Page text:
There is not much being reported about CIA torture, as detailed in the major report by the Senate intelligence committee, that has not been reported previously. However, there has been no accountability, and the struggle between CIA and Senate over the report and what parts will be declassified for the public to read offers an opportunity to reckon with some of the horrific acts that were committed.
McClatchy Newspapers spoke with some sources for a story on the contents of the report and was apparently able to confirm that “the CIA’s own internal documents confirm the agency’s culpability in the hypothermia death of one Afghan captive.” The CIA has never had to publicly discuss the incident, even though in 2009 the Justice Department under President Barack Obama opened an investigation into what happened.
As summarized by Larry Siems in The Torture Report: What the Documents Say About America’s Post-9/11 Torture Program, a young agent named “Matt, “a former Naval intelligence officer who joined the CIA and was put in charge of an operation for which he had no experience or training.” At the Salt Pit prison in Afghanistan, he ordered a captive named Gul Rahman to be “dragged around his concrete cell, doused with water and left shackled overnight.”
The temperature plummeted. Rahman, who was in the cell all night half-naked, was found dead. This happened despite the fact that Matt knew the prison was in need of heaters, which he had requested from the CIA’s Afghanistan station chief.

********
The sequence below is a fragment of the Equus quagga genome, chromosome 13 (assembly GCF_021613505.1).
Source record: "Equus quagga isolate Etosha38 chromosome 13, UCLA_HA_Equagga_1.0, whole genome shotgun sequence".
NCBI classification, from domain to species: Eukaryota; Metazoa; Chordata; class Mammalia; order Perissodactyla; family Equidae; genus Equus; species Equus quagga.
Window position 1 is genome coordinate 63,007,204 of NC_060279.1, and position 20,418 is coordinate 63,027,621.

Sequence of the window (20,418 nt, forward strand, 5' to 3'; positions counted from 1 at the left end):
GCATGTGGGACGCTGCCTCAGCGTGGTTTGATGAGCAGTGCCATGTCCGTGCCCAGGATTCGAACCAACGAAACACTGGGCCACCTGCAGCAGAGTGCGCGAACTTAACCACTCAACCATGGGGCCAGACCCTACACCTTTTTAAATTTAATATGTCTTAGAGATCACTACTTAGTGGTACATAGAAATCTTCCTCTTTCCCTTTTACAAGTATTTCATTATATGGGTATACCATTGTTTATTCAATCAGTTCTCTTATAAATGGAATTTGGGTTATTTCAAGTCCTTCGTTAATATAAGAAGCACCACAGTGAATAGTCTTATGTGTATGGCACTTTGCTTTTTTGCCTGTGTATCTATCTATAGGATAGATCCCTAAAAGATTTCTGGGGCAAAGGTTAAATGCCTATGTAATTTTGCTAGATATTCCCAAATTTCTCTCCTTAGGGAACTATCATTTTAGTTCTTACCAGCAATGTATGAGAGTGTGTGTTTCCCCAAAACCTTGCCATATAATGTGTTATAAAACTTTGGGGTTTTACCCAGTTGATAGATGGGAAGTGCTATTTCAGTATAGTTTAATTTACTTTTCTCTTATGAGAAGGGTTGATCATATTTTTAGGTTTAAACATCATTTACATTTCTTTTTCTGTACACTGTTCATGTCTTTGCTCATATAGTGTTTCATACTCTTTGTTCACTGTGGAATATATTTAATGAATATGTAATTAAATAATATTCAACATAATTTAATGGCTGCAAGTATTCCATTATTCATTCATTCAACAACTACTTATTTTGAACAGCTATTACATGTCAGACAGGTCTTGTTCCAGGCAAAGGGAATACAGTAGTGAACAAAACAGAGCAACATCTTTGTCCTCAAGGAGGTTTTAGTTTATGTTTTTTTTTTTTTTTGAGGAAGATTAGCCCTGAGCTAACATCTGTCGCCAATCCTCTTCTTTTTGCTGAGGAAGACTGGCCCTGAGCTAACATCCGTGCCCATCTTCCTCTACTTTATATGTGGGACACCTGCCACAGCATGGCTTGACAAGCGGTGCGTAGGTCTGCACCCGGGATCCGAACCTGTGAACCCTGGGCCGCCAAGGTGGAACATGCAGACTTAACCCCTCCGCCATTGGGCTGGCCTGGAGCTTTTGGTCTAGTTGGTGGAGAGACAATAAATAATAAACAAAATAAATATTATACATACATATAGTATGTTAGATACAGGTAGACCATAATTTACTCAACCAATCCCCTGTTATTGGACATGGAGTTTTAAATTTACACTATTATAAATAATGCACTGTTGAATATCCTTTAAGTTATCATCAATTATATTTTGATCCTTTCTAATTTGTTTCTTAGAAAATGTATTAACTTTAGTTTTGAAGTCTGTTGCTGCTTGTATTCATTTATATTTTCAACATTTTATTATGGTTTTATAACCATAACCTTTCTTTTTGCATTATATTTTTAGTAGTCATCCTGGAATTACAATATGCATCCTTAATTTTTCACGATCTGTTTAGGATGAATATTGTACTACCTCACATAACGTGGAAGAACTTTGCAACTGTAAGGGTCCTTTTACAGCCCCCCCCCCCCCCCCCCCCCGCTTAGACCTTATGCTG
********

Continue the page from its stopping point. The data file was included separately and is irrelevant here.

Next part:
A report by CIA inspector general John Helgerson faulted the agency for “fail[ing] to provide adequate staffing, guidance and support to those involved with the detention and interrogation of detainees.” This report called attention to the poor judgment of Matt and the role of Paul, a CIA station chief in Afghanistan. And Helgerson also recommended that Rahman’s death be “referred to the Justice Department for prosecution.”
However, the Department’s Office of Professional Responsibility (OPR) refused to prosecute insisting that a “declination memorandum” protected Matt from prosecution because he had no “specific intent.” The memo by Jay Bybee explained that, as manager of the Salt Pit site, if Matt “did not intend for Rahman to suffer severe pain from low temperature in his cell, he would lack specific intent under the anti-torture statute.”
John Sifton, an attorney and private human rights investigator, wrote for Slate, “The declination memo ‘regarding Gul Rahman’s death” was essentially an after-the-fact blessing for Rahman’s killer, in the form of a memo stating that DoJ would not prosecute the officers responsible.”